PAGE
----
It was interesting, uplifting and emotional, but underneath I feel a seething anger that it was allowed to happen in the first place, as the alternative does not bear thinking about.

I felt very guilty at switching off the TV before the six Rescuers were brought up, as it felt like a bit of a betrayal of those who had worked so very long and hard but I had to get up in the morning!

Websailor smiley - dragon


An open letter of thanks to the BBC

Post 3

Gnomon - time to move on

Christiane, the editors wouldn't necessarily see your posting here, as it is in your personal journal, so I've e-mailed the eds and pointed it out to them.


An open letter of thanks to the BBC

Post 4

AlsoRan80

Dear Websailor and Gnoman,

Thank you both so much for your comments and help. I appreciate it greatly. I really do think that they did a wonderful job.

Very dear WS, your distress is totally correct and well placed. However my report tried to look at the intoleable position from a phenomenological point of view.

That is the way I approached all my research in South Africa. I believe that it is the only way in which wrongs can be redressed - by gently prodding the offenders until they see the "error" of their ways.

It does not diminish my feeling that all people are equal and that everyone deserves an equal opportunity in life.


Both of you thank you so much for your very thoughtful and kind comments on what for me was really a wonderful day's viewing and powererful TV coverage by the excellent BBC.

I also felt that it was a superb phenomenologicval approach. !!

With much affection to you both.

Christiane.
AlsoRan80

14/X/2010 11.30 GMT


An open letter of thanks to the BBC

Post 5

The H2G2 Editors

What a lovely post, AlsoRan. Thank you very much indeed for taking the time so say this. The miners' rescue is a very moving story - a story with a genuinely happy ending. We have, with pleasure, passed on your open letter to our colleagues in BBC news. Many thanks again. smiley - ok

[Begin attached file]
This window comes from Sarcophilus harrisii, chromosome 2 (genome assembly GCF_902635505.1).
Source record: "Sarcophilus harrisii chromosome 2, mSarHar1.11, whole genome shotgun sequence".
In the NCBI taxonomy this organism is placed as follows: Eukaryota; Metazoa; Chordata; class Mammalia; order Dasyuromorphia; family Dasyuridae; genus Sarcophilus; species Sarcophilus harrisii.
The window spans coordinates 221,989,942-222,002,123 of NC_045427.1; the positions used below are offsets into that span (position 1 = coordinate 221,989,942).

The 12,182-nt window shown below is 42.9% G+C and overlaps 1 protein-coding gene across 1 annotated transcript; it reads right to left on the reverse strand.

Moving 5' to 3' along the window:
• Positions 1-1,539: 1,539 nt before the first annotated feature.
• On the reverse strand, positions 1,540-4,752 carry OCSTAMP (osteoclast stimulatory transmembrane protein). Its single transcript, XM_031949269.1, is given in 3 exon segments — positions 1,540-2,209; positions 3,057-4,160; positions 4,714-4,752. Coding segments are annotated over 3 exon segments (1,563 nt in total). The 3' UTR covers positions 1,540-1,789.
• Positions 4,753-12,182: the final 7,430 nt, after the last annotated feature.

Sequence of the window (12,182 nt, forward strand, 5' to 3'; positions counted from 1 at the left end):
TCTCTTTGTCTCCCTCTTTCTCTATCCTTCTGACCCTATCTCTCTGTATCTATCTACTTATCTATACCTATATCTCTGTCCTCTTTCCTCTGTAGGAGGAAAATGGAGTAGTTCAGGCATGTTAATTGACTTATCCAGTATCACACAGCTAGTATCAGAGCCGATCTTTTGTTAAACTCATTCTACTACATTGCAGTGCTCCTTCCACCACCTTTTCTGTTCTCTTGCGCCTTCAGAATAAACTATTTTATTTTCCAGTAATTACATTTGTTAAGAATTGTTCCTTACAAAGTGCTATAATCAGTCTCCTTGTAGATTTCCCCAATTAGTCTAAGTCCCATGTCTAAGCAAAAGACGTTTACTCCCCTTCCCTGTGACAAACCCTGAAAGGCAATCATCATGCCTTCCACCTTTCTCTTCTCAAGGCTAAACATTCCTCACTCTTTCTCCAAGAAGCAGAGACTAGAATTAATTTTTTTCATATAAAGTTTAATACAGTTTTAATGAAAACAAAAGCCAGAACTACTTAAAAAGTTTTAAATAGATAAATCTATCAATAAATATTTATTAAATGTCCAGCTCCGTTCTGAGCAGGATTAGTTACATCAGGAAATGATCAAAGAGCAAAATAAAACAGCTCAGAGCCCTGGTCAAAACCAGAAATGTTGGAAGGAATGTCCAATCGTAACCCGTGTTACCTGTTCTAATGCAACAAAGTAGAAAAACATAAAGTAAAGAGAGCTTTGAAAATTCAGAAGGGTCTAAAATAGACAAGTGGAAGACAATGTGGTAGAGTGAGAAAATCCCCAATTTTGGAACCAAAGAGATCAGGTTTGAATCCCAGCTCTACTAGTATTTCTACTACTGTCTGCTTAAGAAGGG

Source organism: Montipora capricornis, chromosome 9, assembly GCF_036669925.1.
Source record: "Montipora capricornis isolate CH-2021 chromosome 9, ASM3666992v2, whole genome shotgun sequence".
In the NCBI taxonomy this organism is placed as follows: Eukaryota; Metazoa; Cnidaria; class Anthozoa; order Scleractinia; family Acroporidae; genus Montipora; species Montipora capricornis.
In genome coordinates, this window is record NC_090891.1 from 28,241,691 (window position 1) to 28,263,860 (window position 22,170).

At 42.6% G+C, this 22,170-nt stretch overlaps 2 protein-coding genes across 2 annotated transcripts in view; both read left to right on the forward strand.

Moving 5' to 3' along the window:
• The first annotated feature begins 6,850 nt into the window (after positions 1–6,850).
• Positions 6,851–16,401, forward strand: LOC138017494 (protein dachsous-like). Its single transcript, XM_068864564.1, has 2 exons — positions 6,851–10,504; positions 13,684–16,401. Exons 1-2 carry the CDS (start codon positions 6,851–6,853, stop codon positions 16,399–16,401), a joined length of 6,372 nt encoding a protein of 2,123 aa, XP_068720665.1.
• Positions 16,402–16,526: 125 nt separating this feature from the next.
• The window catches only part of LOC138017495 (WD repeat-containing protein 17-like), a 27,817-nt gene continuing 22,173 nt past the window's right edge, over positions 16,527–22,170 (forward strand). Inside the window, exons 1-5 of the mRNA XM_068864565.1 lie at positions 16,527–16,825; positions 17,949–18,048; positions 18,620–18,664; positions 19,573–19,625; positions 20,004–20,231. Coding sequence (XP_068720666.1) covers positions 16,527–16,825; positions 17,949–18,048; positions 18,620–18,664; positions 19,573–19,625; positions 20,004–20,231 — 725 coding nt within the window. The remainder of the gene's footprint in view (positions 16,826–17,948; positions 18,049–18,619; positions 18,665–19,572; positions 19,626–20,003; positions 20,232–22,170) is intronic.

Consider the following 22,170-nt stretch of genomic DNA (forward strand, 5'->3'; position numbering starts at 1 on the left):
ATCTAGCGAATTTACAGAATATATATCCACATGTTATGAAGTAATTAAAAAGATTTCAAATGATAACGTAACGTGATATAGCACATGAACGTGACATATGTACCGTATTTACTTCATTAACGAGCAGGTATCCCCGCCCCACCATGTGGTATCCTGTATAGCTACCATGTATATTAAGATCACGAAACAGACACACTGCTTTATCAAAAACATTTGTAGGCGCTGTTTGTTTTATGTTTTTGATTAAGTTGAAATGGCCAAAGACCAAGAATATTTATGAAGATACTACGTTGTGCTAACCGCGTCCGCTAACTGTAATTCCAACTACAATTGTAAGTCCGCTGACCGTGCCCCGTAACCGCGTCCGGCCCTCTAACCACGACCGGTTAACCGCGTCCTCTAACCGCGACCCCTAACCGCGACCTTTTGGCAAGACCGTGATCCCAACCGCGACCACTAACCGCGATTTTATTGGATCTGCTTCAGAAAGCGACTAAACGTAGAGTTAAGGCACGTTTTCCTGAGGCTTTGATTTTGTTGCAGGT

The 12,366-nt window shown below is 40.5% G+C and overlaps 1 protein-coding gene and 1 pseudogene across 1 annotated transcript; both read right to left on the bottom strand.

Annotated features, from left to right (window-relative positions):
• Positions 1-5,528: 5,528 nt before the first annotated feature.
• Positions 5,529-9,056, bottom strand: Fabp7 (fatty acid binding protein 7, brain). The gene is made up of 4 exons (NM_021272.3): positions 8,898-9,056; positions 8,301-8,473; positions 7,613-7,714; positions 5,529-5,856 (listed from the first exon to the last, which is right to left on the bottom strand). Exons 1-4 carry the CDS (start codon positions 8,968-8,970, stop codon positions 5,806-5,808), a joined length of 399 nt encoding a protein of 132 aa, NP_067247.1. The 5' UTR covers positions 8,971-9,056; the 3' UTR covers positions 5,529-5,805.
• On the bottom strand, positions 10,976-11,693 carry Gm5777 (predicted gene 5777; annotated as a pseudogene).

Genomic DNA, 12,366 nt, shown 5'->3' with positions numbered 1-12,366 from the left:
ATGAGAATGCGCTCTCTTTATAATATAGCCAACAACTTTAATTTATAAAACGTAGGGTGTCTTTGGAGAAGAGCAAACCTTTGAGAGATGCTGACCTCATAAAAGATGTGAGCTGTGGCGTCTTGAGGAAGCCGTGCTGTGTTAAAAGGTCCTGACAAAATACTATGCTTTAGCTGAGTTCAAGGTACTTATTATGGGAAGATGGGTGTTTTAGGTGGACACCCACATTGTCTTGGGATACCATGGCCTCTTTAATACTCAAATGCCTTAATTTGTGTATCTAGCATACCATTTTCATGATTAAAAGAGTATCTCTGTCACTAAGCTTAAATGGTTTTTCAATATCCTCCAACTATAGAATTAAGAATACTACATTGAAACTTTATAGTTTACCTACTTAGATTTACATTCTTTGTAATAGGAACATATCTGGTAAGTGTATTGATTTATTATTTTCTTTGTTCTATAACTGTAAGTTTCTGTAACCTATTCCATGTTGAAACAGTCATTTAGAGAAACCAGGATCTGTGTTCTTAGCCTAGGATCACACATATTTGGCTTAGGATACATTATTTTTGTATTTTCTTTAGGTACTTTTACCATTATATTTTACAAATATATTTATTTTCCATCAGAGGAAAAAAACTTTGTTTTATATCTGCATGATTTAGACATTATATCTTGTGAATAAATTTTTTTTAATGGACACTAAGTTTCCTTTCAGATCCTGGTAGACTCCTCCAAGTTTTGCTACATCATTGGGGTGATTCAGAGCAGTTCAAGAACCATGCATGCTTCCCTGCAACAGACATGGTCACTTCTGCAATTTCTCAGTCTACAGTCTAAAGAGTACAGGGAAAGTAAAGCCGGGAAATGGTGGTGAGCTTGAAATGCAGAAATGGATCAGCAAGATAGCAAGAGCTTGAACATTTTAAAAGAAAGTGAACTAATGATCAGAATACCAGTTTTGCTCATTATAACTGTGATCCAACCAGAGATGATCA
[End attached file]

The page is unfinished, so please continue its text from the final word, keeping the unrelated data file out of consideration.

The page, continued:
h2g2Editors


An open letter of thanks to the BBC

Post 6

Willem

Hi there Christiane! I am also very happy that the men were finally rescued. I can't imagine what it must have been like for them.

I agree, I am no fan of mining or the conditions in which miners have to work. I wonder how much this rescue operation costed? Cutting corners may seem like short-term gain but it entails long-term loss ... financial and other losses. I really hope that after this, conditions can improve ... in Chile and also elsewhere.


An open letter of thanks to the BBC

Post 7

Galaxy Babe - eclectic editor

Well said Christianesmiley - rose I could not have put it better myselfsmiley - applause

(I also felt guilty going to bed before they were *all* up)smiley - blush

GB
smiley - galaxysmiley - diva


An open letter of thanks to the BBC

Post 8

Icy North

Yes, I agree too. It was nice to see the media devoting resources to a good news story for once.

I read this morning that the 19-year old miner is suffering badly from the experience - I hope he recovers soon.


An open letter of thanks to the BBC

Post 9

AlsoRan80

Dear editors,

Thank you so much. It was really written from the heart.

Thank you to Websailor and particularly Gnoman for having passed it on Gnoman, And now to you the editors of h2g2 for passing it on to the BBC. I thought they would just get my thank you. !!! Innocent naive idiot that I am !! Thank goodness I have good friends who know the protocol of how to say thank you properly. !!